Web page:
Humane National Committee (USA) high-level parameters finalized; first proposals for individual seats published for 30-day public-comment period

The overall parameters for the Humane National Committee have been finalized and ratified by the Humane Party after expiration of the associated public-comment period and a final round of review.  The now-final general structure provides three classes of representatives, 48 seats per class, where each class is devoted to a different approach toward representation, thus making a total of 144 seats in the HNC.

Class A takes the geography-based approach like that used in the U.S. political system and by other U.S. political parties.  Class B takes a “guaranteed representation” approach that protects politically vulnerable minorities, including those identified by race, ethnicity, sex, gender, age, socio-economic status, and religious affiliation.  Class C provides a “zoocracy” structure whereby species other than humans enjoy permanent political power wielded through a representative, analogous to a guardian ad litem or proxy, who votes on their behalf.

Proposed constituency definitions for some seats of Class A are today published through The Humane Herald for public comment.  The public is invited to comment on these proposed seats during the next 30 days.  The proposed seats for Class A are as follows:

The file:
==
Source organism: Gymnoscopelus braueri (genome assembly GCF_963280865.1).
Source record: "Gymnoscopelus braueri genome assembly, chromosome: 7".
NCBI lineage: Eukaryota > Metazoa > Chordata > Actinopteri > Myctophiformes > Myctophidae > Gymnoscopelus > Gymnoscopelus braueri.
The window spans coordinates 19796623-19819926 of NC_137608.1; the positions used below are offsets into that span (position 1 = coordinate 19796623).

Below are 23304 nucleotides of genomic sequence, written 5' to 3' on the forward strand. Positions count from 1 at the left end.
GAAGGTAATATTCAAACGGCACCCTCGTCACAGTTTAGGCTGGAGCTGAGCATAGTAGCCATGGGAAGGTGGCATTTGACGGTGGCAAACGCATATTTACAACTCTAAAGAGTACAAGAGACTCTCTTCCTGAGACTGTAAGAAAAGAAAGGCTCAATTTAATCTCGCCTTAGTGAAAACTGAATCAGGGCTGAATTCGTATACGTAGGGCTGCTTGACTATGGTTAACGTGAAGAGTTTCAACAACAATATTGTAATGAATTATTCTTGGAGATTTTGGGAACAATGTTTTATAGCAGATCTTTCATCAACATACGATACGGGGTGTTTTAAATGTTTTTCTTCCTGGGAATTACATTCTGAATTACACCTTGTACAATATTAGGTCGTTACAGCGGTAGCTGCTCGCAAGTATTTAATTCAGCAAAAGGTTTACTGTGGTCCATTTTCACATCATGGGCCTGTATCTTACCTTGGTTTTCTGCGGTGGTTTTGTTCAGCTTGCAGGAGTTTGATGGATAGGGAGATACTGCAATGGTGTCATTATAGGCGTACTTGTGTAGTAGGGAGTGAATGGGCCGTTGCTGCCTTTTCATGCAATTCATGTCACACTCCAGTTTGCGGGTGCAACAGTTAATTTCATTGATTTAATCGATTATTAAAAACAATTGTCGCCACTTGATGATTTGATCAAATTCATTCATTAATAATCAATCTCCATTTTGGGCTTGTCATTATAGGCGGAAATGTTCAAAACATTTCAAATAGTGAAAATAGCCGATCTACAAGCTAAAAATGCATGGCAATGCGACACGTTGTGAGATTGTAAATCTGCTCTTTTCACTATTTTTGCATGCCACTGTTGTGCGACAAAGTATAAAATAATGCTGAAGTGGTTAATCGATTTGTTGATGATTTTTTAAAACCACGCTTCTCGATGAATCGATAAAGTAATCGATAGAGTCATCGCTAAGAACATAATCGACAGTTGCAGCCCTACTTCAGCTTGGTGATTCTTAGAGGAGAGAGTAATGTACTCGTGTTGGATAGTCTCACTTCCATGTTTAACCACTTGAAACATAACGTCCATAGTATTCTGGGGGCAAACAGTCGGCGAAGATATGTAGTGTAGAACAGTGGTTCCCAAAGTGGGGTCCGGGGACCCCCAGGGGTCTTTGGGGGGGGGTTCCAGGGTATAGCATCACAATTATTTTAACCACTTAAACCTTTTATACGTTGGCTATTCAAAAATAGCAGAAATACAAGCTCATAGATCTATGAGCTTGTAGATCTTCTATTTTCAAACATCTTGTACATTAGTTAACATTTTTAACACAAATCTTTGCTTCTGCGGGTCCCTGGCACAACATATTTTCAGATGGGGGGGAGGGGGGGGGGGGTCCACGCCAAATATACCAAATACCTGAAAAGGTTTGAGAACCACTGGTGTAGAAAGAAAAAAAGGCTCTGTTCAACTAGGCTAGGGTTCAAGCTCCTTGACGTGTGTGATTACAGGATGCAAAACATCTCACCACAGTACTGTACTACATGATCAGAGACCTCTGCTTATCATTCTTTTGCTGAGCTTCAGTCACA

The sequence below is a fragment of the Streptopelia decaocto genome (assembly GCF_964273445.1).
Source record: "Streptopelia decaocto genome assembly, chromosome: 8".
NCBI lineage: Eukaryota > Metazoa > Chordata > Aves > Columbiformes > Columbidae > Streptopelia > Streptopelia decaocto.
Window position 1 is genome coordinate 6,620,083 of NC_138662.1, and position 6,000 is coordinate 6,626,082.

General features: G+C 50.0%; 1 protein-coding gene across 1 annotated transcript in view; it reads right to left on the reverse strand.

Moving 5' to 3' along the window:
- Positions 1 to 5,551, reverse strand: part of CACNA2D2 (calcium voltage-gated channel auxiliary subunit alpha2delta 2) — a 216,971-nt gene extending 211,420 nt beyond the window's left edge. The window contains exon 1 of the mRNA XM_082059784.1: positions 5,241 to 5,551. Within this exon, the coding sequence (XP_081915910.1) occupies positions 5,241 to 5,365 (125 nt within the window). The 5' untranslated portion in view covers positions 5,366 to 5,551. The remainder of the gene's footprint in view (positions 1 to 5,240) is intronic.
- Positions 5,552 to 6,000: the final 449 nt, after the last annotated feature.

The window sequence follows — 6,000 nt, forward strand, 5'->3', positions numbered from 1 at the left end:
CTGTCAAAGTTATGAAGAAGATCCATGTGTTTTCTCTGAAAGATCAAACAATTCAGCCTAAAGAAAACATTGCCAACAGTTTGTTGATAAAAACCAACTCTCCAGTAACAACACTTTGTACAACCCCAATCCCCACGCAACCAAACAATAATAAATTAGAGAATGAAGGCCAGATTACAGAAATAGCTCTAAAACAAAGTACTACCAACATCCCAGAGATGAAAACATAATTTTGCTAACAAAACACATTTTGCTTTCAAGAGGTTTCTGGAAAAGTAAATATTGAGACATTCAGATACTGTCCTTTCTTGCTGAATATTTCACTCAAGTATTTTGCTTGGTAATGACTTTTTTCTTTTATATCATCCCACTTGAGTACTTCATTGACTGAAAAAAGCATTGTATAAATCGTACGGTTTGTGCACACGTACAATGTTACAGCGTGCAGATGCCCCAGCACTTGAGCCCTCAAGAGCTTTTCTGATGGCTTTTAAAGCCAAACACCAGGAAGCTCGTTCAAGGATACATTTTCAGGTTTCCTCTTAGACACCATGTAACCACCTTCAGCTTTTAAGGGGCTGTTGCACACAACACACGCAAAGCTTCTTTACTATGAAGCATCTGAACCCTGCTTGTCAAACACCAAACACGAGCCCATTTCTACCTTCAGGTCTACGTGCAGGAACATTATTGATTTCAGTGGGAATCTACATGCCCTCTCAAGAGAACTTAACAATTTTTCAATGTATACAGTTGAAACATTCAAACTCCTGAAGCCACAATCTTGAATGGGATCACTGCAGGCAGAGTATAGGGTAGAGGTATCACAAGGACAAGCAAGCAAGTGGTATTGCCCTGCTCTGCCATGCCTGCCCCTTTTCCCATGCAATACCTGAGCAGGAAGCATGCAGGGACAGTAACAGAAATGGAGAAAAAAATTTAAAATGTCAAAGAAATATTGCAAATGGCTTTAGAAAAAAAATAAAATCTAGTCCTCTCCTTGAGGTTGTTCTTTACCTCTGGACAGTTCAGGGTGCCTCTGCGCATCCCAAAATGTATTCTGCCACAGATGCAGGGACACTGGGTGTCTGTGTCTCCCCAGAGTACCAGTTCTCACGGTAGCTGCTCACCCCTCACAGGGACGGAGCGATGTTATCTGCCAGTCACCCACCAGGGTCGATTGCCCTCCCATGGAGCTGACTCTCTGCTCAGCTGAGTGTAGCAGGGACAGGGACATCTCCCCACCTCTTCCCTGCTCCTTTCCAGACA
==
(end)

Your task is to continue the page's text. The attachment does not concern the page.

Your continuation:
• Seat 1. Alaska
  • Seat 2. Hawaii and Pacific territories (e.g., Guam, Northern Mariana Islands, American Samoa)
    The following seats (41 – 46) are organized according to ecoregion (see the ecoregion map included below)
  • Seat 41: Laurentian and Acadean & Appalachian regions
  • Seat 42: Gulf & Atlantic Coastal Plain
  • Seat 43: Eastern Great Plains & Western Great Plains
  • Seat 44: Madrean Warm Desert & North American Warm Desert
  • Seat 45: Intermountain Basins & Rocky Mountains
  • Seat 46: North American Pacific Maritime & Mediterranean California
  • Seat 47: All of the continent of North America
  • Seat 48: All of the planet Earth

The remaining seats (seats 3 – 40) are still in development.  These remaining seats will be organized according to a set of criteria that includes attempting to reach (i) a roughly equal number of congressional districts represented in each seat, wherein (ii) the represented districts are, ideally, contiguous, (iii) similarly situated with respect to their relevant ecological and geographical features, and (iv) similarly situated with respect to their larger economic and political interests.

Image by Decadeologee (Wikimedia Commons)